"I feel Abercrombie is more preppy, and that's not what I wear anymore," said Klein, who worked at Abercrombie in her teens.
Friedman holds a similar view.
Sale sign in window of Abercrombie & Fitch storeStephanie Landsman | CNBC
"Everything says Abercrombie all over it, and I don't really like it," said Friedman. "If the logos weren't all over a lot of things, I would probably give it a try again. I think some of the fits are nice and the materials."
Wall Street is taking notice of teenagers and young adults shying away from brands that used to be a wardrobe staple. The so-called big "A" retailers, Abercrombie, Aéropostale and American Eagle, are slipping out of favor. These stocks are all down by double-digit percentages in the past six months, while the S&P 500 has risen 11.5 percent.
(Read more: Retailers' biggest problem right now? The sale bin )
"All you have to do is spend five minutes at an Abercrombie & Fitch and then walk across to an H&M. One striking difference is that Abercrombie is still selling clothes from 1995, but tailored," said Brian Sozzi, CEO and chief market strategist at Belus Capital Advisors. "H&M has a broader mix of very fashionable apparel at an unbeatable price."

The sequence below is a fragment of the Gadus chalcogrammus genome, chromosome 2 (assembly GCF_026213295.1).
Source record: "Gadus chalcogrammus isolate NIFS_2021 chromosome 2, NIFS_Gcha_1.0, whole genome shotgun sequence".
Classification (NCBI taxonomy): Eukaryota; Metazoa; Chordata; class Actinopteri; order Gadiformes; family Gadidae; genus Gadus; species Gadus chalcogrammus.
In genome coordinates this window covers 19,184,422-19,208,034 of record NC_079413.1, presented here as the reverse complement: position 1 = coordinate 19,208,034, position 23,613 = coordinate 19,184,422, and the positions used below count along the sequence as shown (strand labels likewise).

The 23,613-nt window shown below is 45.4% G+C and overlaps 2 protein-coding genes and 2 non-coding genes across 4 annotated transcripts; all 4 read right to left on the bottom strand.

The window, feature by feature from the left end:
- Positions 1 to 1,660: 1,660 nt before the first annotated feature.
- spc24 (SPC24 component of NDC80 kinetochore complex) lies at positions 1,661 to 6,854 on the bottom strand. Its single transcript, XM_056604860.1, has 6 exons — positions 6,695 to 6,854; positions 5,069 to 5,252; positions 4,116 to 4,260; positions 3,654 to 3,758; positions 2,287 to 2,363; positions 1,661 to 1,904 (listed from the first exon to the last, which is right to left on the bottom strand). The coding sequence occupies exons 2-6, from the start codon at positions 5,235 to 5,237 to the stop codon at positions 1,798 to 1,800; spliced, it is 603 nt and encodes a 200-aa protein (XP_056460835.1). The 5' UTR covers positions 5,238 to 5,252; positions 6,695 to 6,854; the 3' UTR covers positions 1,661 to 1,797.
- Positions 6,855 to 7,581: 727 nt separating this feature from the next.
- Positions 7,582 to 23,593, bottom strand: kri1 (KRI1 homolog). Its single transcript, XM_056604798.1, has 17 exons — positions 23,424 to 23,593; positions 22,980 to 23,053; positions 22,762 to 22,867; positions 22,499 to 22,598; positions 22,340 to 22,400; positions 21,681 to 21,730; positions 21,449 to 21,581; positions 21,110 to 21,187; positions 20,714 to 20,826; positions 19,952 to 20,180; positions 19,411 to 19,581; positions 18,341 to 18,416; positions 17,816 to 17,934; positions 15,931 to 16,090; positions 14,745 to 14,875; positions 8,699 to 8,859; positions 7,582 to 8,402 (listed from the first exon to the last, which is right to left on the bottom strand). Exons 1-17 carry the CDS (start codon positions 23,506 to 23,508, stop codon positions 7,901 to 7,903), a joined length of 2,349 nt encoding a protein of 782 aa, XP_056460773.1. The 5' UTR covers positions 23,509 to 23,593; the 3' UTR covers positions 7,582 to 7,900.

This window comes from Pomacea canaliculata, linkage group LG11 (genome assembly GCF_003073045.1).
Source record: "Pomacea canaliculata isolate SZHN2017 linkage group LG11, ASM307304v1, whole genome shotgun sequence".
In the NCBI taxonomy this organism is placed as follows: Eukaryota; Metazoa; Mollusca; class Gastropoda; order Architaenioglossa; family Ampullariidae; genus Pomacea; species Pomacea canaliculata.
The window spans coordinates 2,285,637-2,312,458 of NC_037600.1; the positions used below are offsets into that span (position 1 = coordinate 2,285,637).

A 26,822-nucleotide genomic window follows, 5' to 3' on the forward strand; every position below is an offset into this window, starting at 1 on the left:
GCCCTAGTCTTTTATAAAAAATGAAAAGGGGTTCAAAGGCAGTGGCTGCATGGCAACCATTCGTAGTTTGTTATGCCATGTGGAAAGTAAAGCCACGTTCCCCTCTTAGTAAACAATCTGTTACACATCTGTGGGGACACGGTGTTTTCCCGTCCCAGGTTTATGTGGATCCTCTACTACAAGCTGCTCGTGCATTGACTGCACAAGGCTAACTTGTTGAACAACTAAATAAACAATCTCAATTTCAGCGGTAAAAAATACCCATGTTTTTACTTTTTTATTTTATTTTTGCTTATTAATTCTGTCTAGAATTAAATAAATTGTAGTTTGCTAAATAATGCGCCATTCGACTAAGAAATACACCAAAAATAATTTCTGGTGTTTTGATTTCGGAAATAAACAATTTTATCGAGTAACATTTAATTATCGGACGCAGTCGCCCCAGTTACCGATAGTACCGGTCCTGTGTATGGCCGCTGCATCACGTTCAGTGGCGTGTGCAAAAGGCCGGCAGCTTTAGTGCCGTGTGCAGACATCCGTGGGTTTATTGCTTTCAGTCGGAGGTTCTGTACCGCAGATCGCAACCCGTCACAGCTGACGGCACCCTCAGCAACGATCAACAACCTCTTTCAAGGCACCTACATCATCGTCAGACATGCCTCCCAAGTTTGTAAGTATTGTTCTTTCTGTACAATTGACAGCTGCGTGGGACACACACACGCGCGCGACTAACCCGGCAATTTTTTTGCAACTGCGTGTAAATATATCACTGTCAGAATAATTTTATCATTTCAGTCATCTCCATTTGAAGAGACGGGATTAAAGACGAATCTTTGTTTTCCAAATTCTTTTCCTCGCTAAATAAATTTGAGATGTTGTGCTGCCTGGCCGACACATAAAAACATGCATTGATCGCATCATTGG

H&M, which is part of a growing number of fast-fashion retailers, is adept at getting trends from the catwalk to the sales floor quickly, and at much cheaper prices. It's a practice traditional chain stores find challenging to adopt, as they place their orders much earlier than fast-fashion stores. For example, many traditional retailers place their holiday orders in April and May, while fast-fashion retailers' model allows them to order closer to the season.
(Read more: Anatomy of a markdown: What you are really paying)
"The shorter product lead time, basically from design to seeing it on the sales floor, entices the teen each time they are in the mall and online," Sozzi wrote in a research note on why traditional teen retailers are losing a war. "Kids nowadays don't want to be boxed into one look like a robot, they want to mix, match and standout."